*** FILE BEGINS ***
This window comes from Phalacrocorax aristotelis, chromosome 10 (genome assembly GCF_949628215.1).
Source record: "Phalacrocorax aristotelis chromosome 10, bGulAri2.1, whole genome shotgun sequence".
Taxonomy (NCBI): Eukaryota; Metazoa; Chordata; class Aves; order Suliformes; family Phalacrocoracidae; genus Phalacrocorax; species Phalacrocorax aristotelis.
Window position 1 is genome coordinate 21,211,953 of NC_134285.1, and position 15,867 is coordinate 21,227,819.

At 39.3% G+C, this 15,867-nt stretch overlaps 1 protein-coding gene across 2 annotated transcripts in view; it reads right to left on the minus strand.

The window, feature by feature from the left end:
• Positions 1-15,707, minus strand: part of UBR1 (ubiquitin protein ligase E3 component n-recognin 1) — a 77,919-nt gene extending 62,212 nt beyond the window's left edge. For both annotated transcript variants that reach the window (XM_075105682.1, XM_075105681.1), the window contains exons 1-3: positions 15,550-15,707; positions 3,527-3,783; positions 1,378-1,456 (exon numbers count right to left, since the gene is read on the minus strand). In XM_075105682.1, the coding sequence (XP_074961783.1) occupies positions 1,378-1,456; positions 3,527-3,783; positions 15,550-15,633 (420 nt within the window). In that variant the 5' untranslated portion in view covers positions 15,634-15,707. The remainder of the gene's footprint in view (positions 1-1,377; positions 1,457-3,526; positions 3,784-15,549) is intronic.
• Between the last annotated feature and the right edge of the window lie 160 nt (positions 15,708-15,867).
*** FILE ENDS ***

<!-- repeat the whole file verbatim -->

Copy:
This window comes from Phalacrocorax aristotelis, chromosome 10 (genome assembly GCF_949628215.1).
Source record: "Phalacrocorax aristotelis chromosome 10, bGulAri2.1, whole genome shotgun sequence".
Taxonomy (NCBI): Eukaryota; Metazoa; Chordata; class Aves; order Suliformes; family Phalacrocoracidae; genus Phalacrocorax; species Phalacrocorax aristotelis.
Window position 1 is genome coordinate 21,211,953 of NC_134285.1, and position 15,867 is coordinate 21,227,819.

At 39.3% G+C, this 15,867-nt stretch overlaps 1 protein-coding gene across 2 annotated transcripts in view; it reads right to left on the minus strand.

The window, feature by feature from the left end:
• Positions 1-15,707, minus strand: part of UBR1 (ubiquitin protein ligase E3 component n-recognin 1) — a 77,919-nt gene extending 62,212 nt beyond the window's left edge. For both annotated transcript variants that reach the window (XM_075105682.1, XM_075105681.1), the window contains exons 1-3: positions 15,550-15,707; positions 3,527-3,783; positions 1,378-1,456 (exon numbers count right to left, since the gene is read on the minus strand). In XM_075105682.1, the coding sequence (XP_074961783.1) occupies positions 1,378-1,456; positions 3,527-3,783; positions 15,550-15,633 (420 nt within the window). In that variant the 5' untranslated portion in view covers positions 15,634-15,707. The remainder of the gene's footprint in view (positions 1-1,377; positions 1,457-3,526; positions 3,784-15,549) is intronic.
• Between the last annotated feature and the right edge of the window lie 160 nt (positions 15,708-15,867).